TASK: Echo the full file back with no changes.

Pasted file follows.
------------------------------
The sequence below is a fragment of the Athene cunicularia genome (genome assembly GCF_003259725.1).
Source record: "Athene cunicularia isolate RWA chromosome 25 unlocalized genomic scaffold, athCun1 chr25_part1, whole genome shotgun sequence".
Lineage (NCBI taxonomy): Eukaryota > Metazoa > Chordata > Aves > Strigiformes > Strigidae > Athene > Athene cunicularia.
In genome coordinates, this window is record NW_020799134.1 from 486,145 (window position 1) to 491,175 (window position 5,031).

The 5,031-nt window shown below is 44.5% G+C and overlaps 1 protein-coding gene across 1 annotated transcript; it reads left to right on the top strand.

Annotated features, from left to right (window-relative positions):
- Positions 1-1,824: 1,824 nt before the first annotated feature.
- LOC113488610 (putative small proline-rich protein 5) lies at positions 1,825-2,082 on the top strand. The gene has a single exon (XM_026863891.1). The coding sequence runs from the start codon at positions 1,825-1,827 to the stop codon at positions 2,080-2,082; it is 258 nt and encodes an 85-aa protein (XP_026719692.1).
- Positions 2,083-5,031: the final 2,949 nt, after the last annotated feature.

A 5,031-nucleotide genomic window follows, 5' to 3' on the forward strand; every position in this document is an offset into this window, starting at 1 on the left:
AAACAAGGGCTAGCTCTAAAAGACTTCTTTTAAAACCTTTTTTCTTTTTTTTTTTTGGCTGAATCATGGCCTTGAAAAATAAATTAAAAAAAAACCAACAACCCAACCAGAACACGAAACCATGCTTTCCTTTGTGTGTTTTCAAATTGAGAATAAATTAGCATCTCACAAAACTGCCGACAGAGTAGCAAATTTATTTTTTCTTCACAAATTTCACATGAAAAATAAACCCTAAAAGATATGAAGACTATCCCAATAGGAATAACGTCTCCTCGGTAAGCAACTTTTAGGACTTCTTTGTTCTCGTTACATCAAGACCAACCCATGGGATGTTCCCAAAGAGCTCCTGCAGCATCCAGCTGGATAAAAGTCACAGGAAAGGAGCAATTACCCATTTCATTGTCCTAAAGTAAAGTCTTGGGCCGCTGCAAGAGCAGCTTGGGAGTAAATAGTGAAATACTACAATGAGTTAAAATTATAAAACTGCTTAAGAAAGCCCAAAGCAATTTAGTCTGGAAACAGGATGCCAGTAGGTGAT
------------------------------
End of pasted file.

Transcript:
The sequence below is a fragment of the Athene cunicularia genome (genome assembly GCF_003259725.1).
Source record: "Athene cunicularia isolate RWA chromosome 25 unlocalized genomic scaffold, athCun1 chr25_part1, whole genome shotgun sequence".
Lineage (NCBI taxonomy): Eukaryota > Metazoa > Chordata > Aves > Strigiformes > Strigidae > Athene > Athene cunicularia.
In genome coordinates, this window is record NW_020799134.1 from 486,145 (window position 1) to 491,175 (window position 5,031).

The 5,031-nt window shown below is 44.5% G+C and overlaps 1 protein-coding gene across 1 annotated transcript; it reads left to right on the top strand.

Annotated features, from left to right (window-relative positions):
- Positions 1-1,824: 1,824 nt before the first annotated feature.
- LOC113488610 (putative small proline-rich protein 5) lies at positions 1,825-2,082 on the top strand. The gene has a single exon (XM_026863891.1). The coding sequence runs from the start codon at positions 1,825-1,827 to the stop codon at positions 2,080-2,082; it is 258 nt and encodes an 85-aa protein (XP_026719692.1).
- Positions 2,083-5,031: the final 2,949 nt, after the last annotated feature.

A 5,031-nucleotide genomic window follows, 5' to 3' on the forward strand; every position in this document is an offset into this window, starting at 1 on the left:
AAACAAGGGCTAGCTCTAAAAGACTTCTTTTAAAACCTTTTTTCTTTTTTTTTTTTGGCTGAATCATGGCCTTGAAAAATAAATTAAAAAAAAACCAACAACCCAACCAGAACACGAAACCATGCTTTCCTTTGTGTGTTTTCAAATTGAGAATAAATTAGCATCTCACAAAACTGCCGACAGAGTAGCAAATTTATTTTTTCTTCACAAATTTCACATGAAAAATAAACCCTAAAAGATATGAAGACTATCCCAATAGGAATAACGTCTCCTCGGTAAGCAACTTTTAGGACTTCTTTGTTCTCGTTACATCAAGACCAACCCATGGGATGTTCCCAAAGAGCTCCTGCAGCATCCAGCTGGATAAAAGTCACAGGAAAGGAGCAATTACCCATTTCATTGTCCTAAAGTAAAGTCTTGGGCCGCTGCAAGAGCAGCTTGGGAGTAAATAGTGAAATACTACAATGAGTTAAAATTATAAAACTGCTTAAGAAAGCCCAAAGCAATTTAGTCTGGAAACAGGATGCCAGTAGGTGAT